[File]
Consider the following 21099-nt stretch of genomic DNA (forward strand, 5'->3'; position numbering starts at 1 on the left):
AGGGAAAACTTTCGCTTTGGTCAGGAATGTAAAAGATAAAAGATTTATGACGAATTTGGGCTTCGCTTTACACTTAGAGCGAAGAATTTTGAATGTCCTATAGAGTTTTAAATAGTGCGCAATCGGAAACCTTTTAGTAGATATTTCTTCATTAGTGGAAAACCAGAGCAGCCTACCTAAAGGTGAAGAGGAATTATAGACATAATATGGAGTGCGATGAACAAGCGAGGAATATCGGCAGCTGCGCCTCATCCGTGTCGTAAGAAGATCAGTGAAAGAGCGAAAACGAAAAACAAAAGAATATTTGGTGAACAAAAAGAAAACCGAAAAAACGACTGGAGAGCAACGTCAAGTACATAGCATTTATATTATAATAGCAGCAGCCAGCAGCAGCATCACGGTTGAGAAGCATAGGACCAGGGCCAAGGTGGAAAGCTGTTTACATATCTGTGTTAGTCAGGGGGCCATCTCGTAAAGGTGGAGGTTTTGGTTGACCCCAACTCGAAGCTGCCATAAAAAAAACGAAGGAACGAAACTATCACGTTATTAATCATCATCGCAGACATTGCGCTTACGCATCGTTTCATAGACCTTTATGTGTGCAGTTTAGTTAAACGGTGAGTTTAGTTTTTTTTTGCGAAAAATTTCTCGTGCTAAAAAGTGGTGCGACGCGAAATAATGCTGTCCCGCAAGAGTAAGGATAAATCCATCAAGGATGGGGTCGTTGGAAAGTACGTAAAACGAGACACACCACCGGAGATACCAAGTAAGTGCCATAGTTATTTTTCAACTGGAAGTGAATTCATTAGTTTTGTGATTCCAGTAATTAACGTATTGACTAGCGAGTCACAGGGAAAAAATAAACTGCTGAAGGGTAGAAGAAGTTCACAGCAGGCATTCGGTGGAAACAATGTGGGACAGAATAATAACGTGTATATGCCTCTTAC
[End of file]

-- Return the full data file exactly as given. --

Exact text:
Consider the following 21099-nt stretch of genomic DNA (forward strand, 5'->3'; position numbering starts at 1 on the left):
AGGGAAAACTTTCGCTTTGGTCAGGAATGTAAAAGATAAAAGATTTATGACGAATTTGGGCTTCGCTTTACACTTAGAGCGAAGAATTTTGAATGTCCTATAGAGTTTTAAATAGTGCGCAATCGGAAACCTTTTAGTAGATATTTCTTCATTAGTGGAAAACCAGAGCAGCCTACCTAAAGGTGAAGAGGAATTATAGACATAATATGGAGTGCGATGAACAAGCGAGGAATATCGGCAGCTGCGCCTCATCCGTGTCGTAAGAAGATCAGTGAAAGAGCGAAAACGAAAAACAAAAGAATATTTGGTGAACAAAAAGAAAACCGAAAAAACGACTGGAGAGCAACGTCAAGTACATAGCATTTATATTATAATAGCAGCAGCCAGCAGCAGCATCACGGTTGAGAAGCATAGGACCAGGGCCAAGGTGGAAAGCTGTTTACATATCTGTGTTAGTCAGGGGGCCATCTCGTAAAGGTGGAGGTTTTGGTTGACCCCAACTCGAAGCTGCCATAAAAAAAACGAAGGAACGAAACTATCACGTTATTAATCATCATCGCAGACATTGCGCTTACGCATCGTTTCATAGACCTTTATGTGTGCAGTTTAGTTAAACGGTGAGTTTAGTTTTTTTTTGCGAAAAATTTCTCGTGCTAAAAAGTGGTGCGACGCGAAATAATGCTGTCCCGCAAGAGTAAGGATAAATCCATCAAGGATGGGGTCGTTGGAAAGTACGTAAAACGAGACACACCACCGGAGATACCAAGTAAGTGCCATAGTTATTTTTCAACTGGAAGTGAATTCATTAGTTTTGTGATTCCAGTAATTAACGTATTGACTAGCGAGTCACAGGGAAAAAATAAACTGCTGAAGGGTAGAAGAAGTTCACAGCAGGCATTCGGTGGAAACAATGTGGGACAGAATAATAACGTGTATATGCCTCTTAC